To the Yale Community,
I am delighted to announce that the Yale board of trustees has voted to transform the Jackson Institute for Global Affairs into a school—the Yale Jackson School of Global Affairs. I am grateful and thrilled to report that John Jackson ’67 and Susan Jackson have made a transformative gift, through the Liana Foundation, to launch the new school. Their generosity will allow us to write a new chapter in our history.
For centuries, Yale faculty, students, alumni, and staff have contributed to creating a better future for people worldwide—demonstrating that research and education are essential to the health and well-being of society. Now more than ever before, our world needs creative ideas to help end global conflicts and heal individuals and communities. By establishing the Yale Jackson School of Global Affairs, Yale will continue to fulfill its responsibility to teach students to become leaders who will tackle challenges with wisdom, facts, insight, and courage.
We plan for fundraising to be completed and the school to open in the fall of 2022. The provost and I will appoint a transitional committee to govern the Jackson Institute in collaboration with its director, James Levinsohn, Charles W. Goodyear Professor in Global Affairs and professor of economics and management. We estimate that endowed funds of an additional $200 million will be needed to create a successful school of global affairs. We are well on the way to meeting that requirement, and the school will be fully gift-funded before it opens.
I have written about the academic priorities we have set for the years ahead. One is the application of social science research to the great issues of the day. We have advanced this priority through a number of initiatives, and the conversion of the institute into the Yale Jackson School of Global Affairs is an important step forward for our academic strategy.
The research conducted at the new school will provide the intellectual foundation for evidence-based policy-making. Its graduates will become the leaders the world needs to resolve the complex dilemmas facing us in areas such as climate change, migration, war, health, and inequality. This will help advance our mission to improve the world; it will also benefit our faculty, students, and staff in the pursuit of educational and scholarly excellence.
As many of you know, last November, the Provost’s Advisory Committee on the Future of the Jackson Institute released its report, which recommended the creation of a school of global affairs that is small, excellent, interconnected, and deeply academically grounded. Over the last few months, I have had many conversations with members of the university community about the Jackson Institute’s future. I am grateful for the input of the faculty members who attended two town halls to discuss the report in January and for the comments many of you emailed me or submitted online. There is broad support for the recommendations of the Jackson committee and for bringing new resources to bear on the study and teaching of global affairs at Yale.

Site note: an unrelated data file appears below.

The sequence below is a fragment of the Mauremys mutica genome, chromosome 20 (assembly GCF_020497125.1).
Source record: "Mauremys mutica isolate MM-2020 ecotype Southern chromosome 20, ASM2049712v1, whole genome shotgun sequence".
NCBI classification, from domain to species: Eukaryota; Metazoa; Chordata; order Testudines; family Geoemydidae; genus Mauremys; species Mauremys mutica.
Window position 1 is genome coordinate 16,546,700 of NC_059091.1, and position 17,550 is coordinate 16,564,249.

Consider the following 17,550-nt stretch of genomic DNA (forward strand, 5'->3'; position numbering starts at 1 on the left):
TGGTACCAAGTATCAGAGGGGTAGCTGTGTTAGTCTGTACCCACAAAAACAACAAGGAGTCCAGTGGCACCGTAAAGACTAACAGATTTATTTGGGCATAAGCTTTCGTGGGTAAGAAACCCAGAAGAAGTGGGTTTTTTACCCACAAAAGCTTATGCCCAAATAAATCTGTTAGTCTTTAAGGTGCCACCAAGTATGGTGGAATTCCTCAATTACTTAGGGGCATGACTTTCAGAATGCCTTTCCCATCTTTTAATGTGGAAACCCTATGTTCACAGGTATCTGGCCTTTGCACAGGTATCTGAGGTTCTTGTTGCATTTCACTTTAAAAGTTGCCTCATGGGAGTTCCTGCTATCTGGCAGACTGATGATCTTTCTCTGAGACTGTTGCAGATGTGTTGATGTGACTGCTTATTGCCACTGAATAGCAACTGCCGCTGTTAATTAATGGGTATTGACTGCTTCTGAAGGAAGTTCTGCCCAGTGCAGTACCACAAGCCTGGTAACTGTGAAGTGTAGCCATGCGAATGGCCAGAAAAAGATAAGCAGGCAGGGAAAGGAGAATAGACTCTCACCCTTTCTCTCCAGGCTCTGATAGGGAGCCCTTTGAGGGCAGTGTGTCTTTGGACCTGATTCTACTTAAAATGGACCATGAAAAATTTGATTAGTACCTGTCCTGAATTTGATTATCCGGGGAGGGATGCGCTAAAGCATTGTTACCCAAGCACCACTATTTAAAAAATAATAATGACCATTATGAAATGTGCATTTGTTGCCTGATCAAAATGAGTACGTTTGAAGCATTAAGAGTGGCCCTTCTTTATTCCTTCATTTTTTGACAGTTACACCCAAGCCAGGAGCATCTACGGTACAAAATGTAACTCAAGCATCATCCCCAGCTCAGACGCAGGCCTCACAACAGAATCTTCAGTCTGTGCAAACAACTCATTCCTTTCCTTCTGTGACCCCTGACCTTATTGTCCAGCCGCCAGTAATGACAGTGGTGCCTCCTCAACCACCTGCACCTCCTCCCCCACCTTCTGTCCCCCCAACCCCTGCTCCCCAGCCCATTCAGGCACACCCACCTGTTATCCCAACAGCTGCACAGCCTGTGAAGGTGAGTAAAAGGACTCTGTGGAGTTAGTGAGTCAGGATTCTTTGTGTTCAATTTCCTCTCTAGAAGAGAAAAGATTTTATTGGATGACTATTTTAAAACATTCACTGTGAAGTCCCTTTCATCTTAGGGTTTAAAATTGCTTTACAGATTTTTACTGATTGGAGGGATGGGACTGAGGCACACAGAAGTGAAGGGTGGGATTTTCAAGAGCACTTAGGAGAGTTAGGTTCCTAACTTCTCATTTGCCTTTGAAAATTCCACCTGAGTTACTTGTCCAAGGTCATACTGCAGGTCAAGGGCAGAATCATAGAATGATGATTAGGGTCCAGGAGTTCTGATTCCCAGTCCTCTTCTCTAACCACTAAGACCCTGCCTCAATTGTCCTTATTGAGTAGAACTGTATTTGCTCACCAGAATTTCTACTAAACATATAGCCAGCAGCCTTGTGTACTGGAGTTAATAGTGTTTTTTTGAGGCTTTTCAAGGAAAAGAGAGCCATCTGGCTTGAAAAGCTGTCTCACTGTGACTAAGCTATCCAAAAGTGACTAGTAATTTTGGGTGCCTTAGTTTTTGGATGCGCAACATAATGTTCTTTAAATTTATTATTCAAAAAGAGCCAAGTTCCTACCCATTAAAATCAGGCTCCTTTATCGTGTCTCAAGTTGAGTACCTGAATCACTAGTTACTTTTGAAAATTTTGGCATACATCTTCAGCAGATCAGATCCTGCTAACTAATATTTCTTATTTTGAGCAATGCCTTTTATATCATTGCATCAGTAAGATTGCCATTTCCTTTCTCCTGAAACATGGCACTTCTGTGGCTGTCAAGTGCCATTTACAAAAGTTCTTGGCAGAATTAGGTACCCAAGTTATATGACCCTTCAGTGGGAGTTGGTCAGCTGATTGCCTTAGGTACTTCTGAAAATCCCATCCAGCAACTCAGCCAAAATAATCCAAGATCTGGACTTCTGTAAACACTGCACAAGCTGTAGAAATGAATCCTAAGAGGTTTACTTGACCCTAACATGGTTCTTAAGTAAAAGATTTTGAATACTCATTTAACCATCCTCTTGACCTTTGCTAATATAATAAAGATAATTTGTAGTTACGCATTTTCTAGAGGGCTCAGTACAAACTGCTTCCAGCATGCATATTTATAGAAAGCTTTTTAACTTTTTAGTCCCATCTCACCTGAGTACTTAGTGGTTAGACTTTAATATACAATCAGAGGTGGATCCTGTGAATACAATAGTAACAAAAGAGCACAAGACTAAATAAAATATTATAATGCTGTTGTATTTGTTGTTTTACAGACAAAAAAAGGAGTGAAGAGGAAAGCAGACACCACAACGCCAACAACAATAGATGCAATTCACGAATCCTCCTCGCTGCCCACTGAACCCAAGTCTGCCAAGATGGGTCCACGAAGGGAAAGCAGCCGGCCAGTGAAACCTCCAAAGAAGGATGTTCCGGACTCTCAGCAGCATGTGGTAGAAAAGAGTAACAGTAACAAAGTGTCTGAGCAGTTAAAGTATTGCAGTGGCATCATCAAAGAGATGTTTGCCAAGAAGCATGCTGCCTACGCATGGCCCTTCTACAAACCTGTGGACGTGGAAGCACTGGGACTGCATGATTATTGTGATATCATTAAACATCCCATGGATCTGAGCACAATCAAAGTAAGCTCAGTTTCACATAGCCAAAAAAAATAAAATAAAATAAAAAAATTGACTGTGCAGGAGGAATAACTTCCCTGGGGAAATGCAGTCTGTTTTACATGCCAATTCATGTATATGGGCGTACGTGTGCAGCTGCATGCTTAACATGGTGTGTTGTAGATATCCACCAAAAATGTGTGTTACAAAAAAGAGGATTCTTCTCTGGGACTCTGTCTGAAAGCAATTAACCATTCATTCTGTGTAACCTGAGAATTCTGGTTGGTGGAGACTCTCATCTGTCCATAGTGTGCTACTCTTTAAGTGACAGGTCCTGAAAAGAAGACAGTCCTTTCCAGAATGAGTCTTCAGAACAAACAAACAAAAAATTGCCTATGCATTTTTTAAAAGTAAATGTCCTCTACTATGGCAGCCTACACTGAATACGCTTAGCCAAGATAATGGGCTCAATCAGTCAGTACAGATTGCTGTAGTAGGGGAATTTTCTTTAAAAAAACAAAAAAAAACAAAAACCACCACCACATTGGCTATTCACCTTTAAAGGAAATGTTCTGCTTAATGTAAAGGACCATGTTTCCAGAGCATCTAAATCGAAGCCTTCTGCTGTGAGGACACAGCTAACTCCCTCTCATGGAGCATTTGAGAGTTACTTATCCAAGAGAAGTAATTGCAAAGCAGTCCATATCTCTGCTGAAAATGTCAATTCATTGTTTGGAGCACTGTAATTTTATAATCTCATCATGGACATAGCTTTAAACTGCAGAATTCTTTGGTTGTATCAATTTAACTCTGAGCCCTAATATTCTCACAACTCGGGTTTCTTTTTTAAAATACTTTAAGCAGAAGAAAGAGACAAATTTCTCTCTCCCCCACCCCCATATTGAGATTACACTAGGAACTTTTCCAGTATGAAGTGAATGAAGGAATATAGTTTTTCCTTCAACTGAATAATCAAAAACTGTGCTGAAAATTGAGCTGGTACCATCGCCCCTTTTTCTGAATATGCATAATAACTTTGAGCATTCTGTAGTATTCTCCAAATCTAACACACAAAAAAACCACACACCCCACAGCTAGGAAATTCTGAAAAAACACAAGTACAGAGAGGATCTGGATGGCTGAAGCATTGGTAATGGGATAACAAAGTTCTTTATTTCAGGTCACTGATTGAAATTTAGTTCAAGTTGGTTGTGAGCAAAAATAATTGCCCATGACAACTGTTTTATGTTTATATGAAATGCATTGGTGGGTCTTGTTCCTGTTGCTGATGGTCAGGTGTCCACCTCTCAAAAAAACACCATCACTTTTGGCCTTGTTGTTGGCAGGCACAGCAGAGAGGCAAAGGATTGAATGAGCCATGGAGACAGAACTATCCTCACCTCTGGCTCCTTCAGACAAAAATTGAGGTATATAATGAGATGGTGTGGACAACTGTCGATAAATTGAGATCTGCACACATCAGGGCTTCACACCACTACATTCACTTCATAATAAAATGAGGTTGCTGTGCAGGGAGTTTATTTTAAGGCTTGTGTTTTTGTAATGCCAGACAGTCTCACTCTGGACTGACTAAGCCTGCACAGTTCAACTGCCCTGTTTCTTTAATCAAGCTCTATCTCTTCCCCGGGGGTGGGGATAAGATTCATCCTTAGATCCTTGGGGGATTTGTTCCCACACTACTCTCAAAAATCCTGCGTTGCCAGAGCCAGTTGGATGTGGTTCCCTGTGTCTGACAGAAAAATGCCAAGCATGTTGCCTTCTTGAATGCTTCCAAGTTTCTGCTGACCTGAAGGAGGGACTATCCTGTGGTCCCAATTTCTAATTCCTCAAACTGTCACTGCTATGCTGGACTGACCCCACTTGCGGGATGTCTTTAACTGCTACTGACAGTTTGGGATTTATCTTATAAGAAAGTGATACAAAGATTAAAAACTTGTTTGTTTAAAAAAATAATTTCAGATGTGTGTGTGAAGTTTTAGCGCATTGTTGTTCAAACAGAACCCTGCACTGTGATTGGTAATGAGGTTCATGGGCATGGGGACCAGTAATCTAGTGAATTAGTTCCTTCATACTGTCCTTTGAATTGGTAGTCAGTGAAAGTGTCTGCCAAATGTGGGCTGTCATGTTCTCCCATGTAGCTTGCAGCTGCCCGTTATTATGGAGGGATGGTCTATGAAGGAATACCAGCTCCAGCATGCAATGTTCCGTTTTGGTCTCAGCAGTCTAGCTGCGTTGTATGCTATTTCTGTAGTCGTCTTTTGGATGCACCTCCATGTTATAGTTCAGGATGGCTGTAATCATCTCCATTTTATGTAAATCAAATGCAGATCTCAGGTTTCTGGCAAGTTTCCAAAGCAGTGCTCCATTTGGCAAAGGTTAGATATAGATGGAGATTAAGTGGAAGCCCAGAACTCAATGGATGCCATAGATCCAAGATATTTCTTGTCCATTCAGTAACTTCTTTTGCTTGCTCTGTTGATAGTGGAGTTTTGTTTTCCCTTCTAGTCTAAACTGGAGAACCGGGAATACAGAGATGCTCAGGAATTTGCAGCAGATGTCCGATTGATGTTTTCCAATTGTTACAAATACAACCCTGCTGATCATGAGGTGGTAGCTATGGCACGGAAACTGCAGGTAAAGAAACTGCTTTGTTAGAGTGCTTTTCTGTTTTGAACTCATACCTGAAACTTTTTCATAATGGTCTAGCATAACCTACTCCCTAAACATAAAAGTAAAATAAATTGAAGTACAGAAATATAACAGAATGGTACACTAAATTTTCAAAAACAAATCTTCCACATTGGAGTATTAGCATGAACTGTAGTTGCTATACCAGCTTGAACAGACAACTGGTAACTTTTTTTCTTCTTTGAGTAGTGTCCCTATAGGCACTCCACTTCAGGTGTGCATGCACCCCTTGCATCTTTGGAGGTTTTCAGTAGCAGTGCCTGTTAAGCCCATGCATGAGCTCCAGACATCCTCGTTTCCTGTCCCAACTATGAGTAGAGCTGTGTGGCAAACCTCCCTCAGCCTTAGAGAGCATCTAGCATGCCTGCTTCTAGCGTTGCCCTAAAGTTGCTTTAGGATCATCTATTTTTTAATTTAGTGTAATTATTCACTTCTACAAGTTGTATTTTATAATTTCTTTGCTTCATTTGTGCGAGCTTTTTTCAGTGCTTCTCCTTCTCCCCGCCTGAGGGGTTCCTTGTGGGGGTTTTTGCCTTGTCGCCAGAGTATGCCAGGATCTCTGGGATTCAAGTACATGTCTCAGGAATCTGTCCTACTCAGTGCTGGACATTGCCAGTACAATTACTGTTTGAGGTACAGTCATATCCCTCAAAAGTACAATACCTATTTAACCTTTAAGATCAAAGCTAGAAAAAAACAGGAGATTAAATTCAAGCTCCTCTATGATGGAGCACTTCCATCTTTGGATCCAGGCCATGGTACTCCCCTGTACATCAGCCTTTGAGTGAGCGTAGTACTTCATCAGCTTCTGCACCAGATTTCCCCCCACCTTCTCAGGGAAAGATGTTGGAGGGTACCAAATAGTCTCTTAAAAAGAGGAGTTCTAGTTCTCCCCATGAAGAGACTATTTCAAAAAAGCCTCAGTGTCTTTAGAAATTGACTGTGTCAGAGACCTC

I would like to take this opportunity to thank Professor Judith Chevalier, the William S. Beinecke Professor of Economics and Finance at the Yale School of Management, and the members of the committee she chaired for their hard work and dedication. For over eighteen months, they studied the record of the Jackson Institute and met with students, faculty, and practitioners at Yale and peer schools. Their report provides invaluable guidance for how Yale can continue to educate global citizens, provide knowledge, and inform policy with data-driven research in the years ahead.
The Yale Jackson School will not only raise Yale’s profile as a center for international scholarship, ideas, and influence, it will also allow us to fulfill Yale’s responsibility as a great university. The founding of the Yale Jackson School provides a once-in-a-generation opportunity to strengthen Yale’s role in educating global citizens and leaders who will write international law, direct global corporations, shape economic and climate policies, lead militaries, and much more.
We will not abolish war or poverty, but scholars, practitioners, and students at Yale can work together to understand the roots of war and peace, the most effective ways of encouraging economic development, the effects of environmental change, and the causes of global health challenges. In the future, leaders educated at Yale and elsewhere will put these findings into practice.
I look forward to being able to celebrate the Yale Jackson School’s opening, but even more, I am looking forward to witnessing the difference the Yale Jackson School, its scholars, and its students will make in the world.
Chris Argyris Professor of Psychology
P.S. For more information, please read the YaleNews story "Yale to launch Jackson School of Global Affairs."